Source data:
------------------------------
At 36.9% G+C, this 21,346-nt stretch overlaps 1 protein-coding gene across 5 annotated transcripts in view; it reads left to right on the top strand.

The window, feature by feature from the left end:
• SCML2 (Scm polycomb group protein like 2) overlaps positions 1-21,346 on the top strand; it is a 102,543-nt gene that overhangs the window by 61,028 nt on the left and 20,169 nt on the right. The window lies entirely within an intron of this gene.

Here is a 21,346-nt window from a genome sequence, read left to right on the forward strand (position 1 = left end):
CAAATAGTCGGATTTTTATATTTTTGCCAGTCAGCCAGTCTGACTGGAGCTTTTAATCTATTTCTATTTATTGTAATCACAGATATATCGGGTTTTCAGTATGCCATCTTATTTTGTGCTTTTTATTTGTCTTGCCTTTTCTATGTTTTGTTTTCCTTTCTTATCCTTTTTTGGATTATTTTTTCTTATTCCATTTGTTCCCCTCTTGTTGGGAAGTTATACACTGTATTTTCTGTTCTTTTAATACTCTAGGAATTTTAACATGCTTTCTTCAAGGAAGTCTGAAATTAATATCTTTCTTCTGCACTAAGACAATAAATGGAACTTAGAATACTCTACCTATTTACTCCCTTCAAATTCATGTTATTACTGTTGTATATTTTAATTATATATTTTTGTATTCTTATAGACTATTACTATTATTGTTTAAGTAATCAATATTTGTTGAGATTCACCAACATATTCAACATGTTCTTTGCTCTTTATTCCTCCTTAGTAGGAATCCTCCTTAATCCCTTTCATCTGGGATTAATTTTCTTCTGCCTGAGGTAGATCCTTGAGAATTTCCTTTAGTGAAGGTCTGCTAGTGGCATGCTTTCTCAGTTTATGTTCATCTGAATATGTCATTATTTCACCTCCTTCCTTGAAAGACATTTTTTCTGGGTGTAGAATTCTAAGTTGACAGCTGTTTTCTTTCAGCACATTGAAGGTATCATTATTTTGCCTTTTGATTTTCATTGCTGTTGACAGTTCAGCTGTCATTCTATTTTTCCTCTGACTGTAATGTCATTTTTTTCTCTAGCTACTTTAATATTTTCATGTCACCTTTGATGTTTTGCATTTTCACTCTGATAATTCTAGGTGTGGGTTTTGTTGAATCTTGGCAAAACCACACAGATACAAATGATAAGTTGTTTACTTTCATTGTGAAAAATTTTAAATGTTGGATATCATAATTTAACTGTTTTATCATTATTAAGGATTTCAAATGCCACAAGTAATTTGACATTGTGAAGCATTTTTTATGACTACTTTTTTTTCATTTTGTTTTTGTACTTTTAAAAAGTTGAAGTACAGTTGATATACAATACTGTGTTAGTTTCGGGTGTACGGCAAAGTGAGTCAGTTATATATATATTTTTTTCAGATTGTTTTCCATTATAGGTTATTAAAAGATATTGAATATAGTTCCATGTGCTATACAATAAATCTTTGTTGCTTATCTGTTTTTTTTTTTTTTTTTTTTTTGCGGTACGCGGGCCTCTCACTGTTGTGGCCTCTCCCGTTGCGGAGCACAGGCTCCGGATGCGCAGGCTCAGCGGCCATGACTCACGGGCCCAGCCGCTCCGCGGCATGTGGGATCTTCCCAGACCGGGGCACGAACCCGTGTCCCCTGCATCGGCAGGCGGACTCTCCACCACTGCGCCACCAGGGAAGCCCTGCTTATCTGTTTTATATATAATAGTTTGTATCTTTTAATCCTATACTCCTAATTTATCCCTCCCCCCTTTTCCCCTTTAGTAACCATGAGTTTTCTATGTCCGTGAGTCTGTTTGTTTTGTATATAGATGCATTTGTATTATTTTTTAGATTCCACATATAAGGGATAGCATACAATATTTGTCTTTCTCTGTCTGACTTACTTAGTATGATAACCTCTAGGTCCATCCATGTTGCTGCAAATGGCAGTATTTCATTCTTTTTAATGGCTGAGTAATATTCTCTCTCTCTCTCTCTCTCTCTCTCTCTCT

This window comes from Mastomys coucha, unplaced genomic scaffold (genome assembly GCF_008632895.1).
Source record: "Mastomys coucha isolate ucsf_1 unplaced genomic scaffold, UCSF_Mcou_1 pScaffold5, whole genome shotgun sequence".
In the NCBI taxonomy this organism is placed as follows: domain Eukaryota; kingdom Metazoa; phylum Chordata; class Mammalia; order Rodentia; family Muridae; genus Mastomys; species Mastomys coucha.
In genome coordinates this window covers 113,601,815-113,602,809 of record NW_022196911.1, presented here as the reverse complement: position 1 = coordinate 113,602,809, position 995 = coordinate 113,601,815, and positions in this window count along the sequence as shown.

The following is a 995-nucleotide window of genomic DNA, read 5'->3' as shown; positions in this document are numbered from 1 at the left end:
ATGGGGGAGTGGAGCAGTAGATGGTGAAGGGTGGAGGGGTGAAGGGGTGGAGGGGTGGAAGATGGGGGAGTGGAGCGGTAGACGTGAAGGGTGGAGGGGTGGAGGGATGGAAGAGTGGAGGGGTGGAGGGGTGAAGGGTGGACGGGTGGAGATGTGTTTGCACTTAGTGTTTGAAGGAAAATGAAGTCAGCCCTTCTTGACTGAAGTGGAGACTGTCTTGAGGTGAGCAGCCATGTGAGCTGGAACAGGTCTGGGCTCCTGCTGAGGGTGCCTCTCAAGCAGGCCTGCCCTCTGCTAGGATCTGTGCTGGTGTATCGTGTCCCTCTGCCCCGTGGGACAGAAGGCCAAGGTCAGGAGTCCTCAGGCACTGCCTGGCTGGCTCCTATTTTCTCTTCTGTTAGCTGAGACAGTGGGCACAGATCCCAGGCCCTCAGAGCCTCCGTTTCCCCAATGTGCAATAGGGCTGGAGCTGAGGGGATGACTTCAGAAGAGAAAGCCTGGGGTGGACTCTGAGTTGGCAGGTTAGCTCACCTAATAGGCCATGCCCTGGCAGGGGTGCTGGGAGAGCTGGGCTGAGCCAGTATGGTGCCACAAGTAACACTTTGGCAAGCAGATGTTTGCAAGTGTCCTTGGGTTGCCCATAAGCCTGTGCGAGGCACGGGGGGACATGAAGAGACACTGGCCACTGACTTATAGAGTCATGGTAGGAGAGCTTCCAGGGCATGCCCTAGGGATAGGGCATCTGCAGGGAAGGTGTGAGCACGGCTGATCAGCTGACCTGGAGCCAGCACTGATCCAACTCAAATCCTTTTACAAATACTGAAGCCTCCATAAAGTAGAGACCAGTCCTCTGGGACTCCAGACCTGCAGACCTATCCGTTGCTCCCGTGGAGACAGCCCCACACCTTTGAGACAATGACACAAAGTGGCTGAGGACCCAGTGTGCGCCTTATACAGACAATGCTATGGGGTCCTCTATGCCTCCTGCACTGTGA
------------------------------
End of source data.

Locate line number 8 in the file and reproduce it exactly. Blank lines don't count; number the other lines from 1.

In the NCBI taxonomy this organism is placed as follows: domain Eukaryota; kingdom Metazoa; phylum Chordata; class Mammalia; order Rodentia; family Muridae; genus Mastomys; species Mastomys coucha.